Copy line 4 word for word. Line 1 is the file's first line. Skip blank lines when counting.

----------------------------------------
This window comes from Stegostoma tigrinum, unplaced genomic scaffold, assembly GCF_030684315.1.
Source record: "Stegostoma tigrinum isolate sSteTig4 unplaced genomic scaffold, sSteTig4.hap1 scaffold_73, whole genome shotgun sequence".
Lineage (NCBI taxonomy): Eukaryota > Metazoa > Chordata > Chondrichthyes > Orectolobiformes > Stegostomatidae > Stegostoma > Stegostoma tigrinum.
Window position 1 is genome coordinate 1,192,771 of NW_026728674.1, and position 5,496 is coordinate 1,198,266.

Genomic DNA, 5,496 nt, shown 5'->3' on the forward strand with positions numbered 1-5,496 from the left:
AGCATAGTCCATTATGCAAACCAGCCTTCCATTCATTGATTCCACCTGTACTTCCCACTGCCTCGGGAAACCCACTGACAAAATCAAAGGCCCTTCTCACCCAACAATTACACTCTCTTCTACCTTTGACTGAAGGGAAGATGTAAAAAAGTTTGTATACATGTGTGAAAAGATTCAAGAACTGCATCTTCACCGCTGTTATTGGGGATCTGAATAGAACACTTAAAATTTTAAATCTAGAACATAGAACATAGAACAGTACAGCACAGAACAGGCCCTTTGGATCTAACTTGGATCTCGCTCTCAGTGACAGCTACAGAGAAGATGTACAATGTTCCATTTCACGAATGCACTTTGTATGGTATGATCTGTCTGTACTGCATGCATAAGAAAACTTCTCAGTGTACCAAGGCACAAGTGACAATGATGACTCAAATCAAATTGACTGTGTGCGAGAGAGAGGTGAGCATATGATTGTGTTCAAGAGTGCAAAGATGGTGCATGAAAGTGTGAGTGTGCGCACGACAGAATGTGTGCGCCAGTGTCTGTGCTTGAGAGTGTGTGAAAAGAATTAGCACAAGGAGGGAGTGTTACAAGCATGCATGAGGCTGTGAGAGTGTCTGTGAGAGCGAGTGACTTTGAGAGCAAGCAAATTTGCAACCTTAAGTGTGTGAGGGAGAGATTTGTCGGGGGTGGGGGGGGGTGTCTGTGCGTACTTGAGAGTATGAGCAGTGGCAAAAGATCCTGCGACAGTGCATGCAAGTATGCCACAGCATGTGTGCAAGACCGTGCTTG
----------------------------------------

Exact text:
Window position 1 is genome coordinate 1,192,771 of NW_026728674.1, and position 5,496 is coordinate 1,198,266.